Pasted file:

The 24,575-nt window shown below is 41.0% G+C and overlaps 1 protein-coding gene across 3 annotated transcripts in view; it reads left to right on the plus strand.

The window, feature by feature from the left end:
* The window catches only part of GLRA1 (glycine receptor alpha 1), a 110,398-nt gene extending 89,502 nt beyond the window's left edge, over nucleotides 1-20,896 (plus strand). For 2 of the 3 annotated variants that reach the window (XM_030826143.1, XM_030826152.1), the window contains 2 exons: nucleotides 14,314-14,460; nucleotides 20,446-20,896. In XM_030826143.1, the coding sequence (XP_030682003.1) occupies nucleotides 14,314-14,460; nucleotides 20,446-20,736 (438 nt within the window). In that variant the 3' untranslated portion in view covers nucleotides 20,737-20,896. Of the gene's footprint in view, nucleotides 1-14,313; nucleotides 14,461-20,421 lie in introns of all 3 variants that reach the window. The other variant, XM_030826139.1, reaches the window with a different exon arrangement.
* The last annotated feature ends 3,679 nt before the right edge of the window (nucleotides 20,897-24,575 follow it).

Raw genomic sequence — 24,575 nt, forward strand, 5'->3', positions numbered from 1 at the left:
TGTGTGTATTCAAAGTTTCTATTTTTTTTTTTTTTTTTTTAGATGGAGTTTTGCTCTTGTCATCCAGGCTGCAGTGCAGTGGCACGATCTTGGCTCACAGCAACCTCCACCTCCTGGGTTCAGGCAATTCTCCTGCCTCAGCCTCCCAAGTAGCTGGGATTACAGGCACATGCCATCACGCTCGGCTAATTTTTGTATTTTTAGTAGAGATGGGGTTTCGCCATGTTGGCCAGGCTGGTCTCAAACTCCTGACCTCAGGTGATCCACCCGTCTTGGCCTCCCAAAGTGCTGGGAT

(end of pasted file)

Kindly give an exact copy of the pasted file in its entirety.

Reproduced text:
The 24,575-nt window shown below is 41.0% G+C and overlaps 1 protein-coding gene across 3 annotated transcripts in view; it reads left to right on the plus strand.

The window, feature by feature from the left end:
* The window catches only part of GLRA1 (glycine receptor alpha 1), a 110,398-nt gene extending 89,502 nt beyond the window's left edge, over nucleotides 1-20,896 (plus strand). For 2 of the 3 annotated variants that reach the window (XM_030826143.1, XM_030826152.1), the window contains 2 exons: nucleotides 14,314-14,460; nucleotides 20,446-20,896. In XM_030826143.1, the coding sequence (XP_030682003.1) occupies nucleotides 14,314-14,460; nucleotides 20,446-20,736 (438 nt within the window). In that variant the 3' untranslated portion in view covers nucleotides 20,737-20,896. Of the gene's footprint in view, nucleotides 1-14,313; nucleotides 14,461-20,421 lie in introns of all 3 variants that reach the window. The other variant, XM_030826139.1, reaches the window with a different exon arrangement.
* The last annotated feature ends 3,679 nt before the right edge of the window (nucleotides 20,897-24,575 follow it).

Raw genomic sequence — 24,575 nt, forward strand, 5'->3', positions numbered from 1 at the left:
TGTGTGTATTCAAAGTTTCTATTTTTTTTTTTTTTTTTTTAGATGGAGTTTTGCTCTTGTCATCCAGGCTGCAGTGCAGTGGCACGATCTTGGCTCACAGCAACCTCCACCTCCTGGGTTCAGGCAATTCTCCTGCCTCAGCCTCCCAAGTAGCTGGGATTACAGGCACATGCCATCACGCTCGGCTAATTTTTGTATTTTTAGTAGAGATGGGGTTTCGCCATGTTGGCCAGGCTGGTCTCAAACTCCTGACCTCAGGTGATCCACCCGTCTTGGCCTCCCAAAGTGCTGGGAT